There has been plenty of media attention around the gender pay gap and disparity between men and women in management positions in Australia recently.
But the tides of change are rolling in fast, with more women appointed to Australia's top 200 companies than men in the first quarter of 2018.
In that time, 56 board appointments were made with 52 per cent filled by women, Australian Institute of Company Directors (AICD) data has shown.
AICD chair Elizabeth Proust was pleased by the turnaround, saying the talent had always been there.
"When it comes to increasing gender diversity on Australia's largest boards, we know that it's never been a supply problem, it's been a demand problem," she said.
"What today's figures hopefully show is that, finally, we are seeing the demand."
There is still plenty of work to be done
While these AICD figures are encouraging, the gap between employment opportunities for men and women is still wide.
Statistics released by the Workplace Gender Equality Agency (WGEA) show that the gender pay gap sits at 15.3 per cent, with men earning an average of $1662.70 compared to $1409 by women. This is an improvement on 2014, when the gap was 18.5 per cent - but still sits higher than the 14.9 per cent gap from 2004.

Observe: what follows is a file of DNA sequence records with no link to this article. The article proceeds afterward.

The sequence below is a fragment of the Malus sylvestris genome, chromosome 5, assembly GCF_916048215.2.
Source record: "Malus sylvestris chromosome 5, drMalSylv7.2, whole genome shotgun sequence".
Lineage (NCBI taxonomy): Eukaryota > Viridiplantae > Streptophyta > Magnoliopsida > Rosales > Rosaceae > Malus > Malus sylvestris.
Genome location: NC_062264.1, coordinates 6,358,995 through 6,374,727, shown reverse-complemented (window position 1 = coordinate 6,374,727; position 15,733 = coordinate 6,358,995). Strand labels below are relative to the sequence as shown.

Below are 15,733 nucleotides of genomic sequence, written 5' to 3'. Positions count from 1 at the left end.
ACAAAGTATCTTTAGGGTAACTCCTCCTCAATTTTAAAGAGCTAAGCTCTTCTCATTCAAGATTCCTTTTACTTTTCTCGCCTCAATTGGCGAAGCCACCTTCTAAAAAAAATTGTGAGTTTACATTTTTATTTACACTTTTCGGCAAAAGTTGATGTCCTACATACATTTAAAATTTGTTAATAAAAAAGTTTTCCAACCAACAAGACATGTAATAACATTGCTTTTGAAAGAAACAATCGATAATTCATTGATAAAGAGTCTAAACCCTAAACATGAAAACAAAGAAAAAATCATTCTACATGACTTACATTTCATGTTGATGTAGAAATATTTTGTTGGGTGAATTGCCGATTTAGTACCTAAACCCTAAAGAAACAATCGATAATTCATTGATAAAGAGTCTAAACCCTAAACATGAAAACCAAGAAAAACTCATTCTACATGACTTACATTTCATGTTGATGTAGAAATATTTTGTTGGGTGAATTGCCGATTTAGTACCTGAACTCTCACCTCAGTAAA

WGEA data also shows that over 29 per cent of organisations that report to them have zero women in management positions. In Australia, just 13.7 per cent of chair positions are held by women, 16.5 per cent of CEOs are women and only 29.7 per cent of key management positions are held by females.
Need incentive? Women in management are good for business
In a perfect world, no business would need to be told talent is not exclusive to gender.
The McKinsey Global Institute (MGI) has released a report showing that $12 trillion could be added to global GDP by 2025 by advancing women’s equality and putting more women in management positions.
And this same research has shown that gender diverse companies are 15 percent more likely to financially out-perform their peers.
This has been especially prominent in the UK, where every 10 percent increase in gender diversity in business resulted in a 10 per cent increase in earnings before interest and taxes.
The research is there, so to paraphrase Beyonce: If you want to run the world, you need girls.